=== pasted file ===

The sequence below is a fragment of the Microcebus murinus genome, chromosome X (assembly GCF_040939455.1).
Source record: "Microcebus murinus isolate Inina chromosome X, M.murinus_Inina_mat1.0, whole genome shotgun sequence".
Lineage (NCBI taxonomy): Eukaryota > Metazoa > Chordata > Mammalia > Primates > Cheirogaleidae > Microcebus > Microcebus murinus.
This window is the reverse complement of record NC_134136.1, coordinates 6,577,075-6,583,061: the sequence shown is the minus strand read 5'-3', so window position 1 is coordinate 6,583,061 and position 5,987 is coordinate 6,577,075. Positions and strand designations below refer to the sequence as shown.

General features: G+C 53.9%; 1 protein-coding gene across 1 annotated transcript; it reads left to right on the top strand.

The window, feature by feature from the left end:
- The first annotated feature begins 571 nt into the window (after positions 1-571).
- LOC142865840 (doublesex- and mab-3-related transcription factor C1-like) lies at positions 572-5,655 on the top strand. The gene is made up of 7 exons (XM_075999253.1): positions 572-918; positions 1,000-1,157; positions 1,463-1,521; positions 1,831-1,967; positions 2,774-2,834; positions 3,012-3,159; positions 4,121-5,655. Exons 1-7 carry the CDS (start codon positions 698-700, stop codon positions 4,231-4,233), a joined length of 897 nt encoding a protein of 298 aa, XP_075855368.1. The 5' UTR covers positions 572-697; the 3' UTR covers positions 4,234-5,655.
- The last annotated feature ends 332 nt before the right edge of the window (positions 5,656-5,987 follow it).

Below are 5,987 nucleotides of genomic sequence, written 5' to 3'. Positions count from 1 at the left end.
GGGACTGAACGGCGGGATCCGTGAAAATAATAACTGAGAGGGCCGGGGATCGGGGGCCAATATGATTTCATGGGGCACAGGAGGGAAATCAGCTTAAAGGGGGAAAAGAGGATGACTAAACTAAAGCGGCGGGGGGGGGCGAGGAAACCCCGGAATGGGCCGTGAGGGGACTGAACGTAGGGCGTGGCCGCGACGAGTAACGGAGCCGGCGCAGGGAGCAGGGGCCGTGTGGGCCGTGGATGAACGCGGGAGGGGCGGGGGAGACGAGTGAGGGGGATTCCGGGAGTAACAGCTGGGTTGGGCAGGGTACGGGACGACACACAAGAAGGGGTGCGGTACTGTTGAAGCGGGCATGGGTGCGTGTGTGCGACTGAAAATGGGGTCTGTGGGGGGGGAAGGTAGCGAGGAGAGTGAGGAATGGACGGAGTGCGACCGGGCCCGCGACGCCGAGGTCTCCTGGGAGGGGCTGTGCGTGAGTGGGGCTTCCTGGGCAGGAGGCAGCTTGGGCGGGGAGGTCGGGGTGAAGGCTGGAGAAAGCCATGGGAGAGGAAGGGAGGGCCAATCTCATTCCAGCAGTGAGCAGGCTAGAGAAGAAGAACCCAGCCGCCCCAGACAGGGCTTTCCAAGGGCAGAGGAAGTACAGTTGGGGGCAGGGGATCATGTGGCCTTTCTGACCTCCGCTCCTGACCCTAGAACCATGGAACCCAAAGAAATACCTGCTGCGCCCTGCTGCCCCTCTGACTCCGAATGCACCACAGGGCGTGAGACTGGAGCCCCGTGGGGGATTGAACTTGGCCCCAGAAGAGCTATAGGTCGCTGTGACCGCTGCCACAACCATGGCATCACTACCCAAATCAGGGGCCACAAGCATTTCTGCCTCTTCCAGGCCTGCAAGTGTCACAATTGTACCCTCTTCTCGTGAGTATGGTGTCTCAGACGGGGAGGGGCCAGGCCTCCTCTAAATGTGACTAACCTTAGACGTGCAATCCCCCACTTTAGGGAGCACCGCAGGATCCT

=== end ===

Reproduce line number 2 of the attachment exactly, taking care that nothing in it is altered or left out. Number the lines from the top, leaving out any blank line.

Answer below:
Source record: "Microcebus murinus isolate Inina chromosome X, M.murinus_Inina_mat1.0, whole genome shotgun sequence".